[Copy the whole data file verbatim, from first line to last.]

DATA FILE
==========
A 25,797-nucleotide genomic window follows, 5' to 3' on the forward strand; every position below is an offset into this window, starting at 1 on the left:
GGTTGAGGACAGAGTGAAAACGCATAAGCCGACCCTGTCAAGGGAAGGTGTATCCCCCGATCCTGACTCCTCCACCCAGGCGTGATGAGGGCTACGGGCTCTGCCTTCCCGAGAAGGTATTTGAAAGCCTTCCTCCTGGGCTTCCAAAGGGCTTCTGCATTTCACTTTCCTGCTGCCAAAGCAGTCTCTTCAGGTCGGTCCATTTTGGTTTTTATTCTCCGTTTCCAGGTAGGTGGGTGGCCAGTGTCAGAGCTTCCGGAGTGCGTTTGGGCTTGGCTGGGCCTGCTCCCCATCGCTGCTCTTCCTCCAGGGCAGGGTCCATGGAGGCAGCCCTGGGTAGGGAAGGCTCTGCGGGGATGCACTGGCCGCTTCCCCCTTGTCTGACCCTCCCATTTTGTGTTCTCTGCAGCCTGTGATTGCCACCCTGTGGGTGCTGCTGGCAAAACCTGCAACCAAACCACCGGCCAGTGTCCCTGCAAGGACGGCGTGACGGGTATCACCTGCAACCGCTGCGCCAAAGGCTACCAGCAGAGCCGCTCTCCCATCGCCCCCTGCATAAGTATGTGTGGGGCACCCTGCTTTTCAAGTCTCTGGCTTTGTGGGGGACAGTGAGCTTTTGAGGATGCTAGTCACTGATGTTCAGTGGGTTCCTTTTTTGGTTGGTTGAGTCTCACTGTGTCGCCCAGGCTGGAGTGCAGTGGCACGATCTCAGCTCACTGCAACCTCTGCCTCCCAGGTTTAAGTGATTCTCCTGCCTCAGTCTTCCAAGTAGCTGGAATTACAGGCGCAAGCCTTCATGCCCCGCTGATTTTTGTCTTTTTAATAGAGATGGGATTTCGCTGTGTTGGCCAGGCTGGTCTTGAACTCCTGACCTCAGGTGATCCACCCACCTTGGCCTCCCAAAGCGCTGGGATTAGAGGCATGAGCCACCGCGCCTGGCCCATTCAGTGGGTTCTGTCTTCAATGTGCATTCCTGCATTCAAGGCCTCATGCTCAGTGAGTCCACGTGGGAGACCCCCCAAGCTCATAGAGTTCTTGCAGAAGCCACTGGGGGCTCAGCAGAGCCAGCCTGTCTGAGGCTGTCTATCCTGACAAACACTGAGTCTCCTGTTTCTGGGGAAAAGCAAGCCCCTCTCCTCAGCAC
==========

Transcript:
A 25,797-nucleotide genomic window follows, 5' to 3' on the forward strand; every position below is an offset into this window, starting at 1 on the left:
GGTTGAGGACAGAGTGAAAACGCATAAGCCGACCCTGTCAAGGGAAGGTGTATCCCCCGATCCTGACTCCTCCACCCAGGCGTGATGAGGGCTACGGGCTCTGCCTTCCCGAGAAGGTATTTGAAAGCCTTCCTCCTGGGCTTCCAAAGGGCTTCTGCATTTCACTTTCCTGCTGCCAAAGCAGTCTCTTCAGGTCGGTCCATTTTGGTTTTTATTCTCCGTTTCCAGGTAGGTGGGTGGCCAGTGTCAGAGCTTCCGGAGTGCGTTTGGGCTTGGCTGGGCCTGCTCCCCATCGCTGCTCTTCCTCCAGGGCAGGGTCCATGGAGGCAGCCCTGGGTAGGGAAGGCTCTGCGGGGATGCACTGGCCGCTTCCCCCTTGTCTGACCCTCCCATTTTGTGTTCTCTGCAGCCTGTGATTGCCACCCTGTGGGTGCTGCTGGCAAAACCTGCAACCAAACCACCGGCCAGTGTCCCTGCAAGGACGGCGTGACGGGTATCACCTGCAACCGCTGCGCCAAAGGCTACCAGCAGAGCCGCTCTCCCATCGCCCCCTGCATAAGTATGTGTGGGGCACCCTGCTTTTCAAGTCTCTGGCTTTGTGGGGGACAGTGAGCTTTTGAGGATGCTAGTCACTGATGTTCAGTGGGTTCCTTTTTTGGTTGGTTGAGTCTCACTGTGTCGCCCAGGCTGGAGTGCAGTGGCACGATCTCAGCTCACTGCAACCTCTGCCTCCCAGGTTTAAGTGATTCTCCTGCCTCAGTCTTCCAAGTAGCTGGAATTACAGGCGCAAGCCTTCATGCCCCGCTGATTTTTGTCTTTTTAATAGAGATGGGATTTCGCTGTGTTGGCCAGGCTGGTCTTGAACTCCTGACCTCAGGTGATCCACCCACCTTGGCCTCCCAAAGCGCTGGGATTAGAGGCATGAGCCACCGCGCCTGGCCCATTCAGTGGGTTCTGTCTTCAATGTGCATTCCTGCATTCAAGGCCTCATGCTCAGTGAGTCCACGTGGGAGACCCCCCAAGCTCATAGAGTTCTTGCAGAAGCCACTGGGGGCTCAGCAGAGCCAGCCTGTCTGAGGCTGTCTATCCTGACAAACACTGAGTCTCCTGTTTCTGGGGAAAAGCAAGCCCCTCTCCTCAGCAC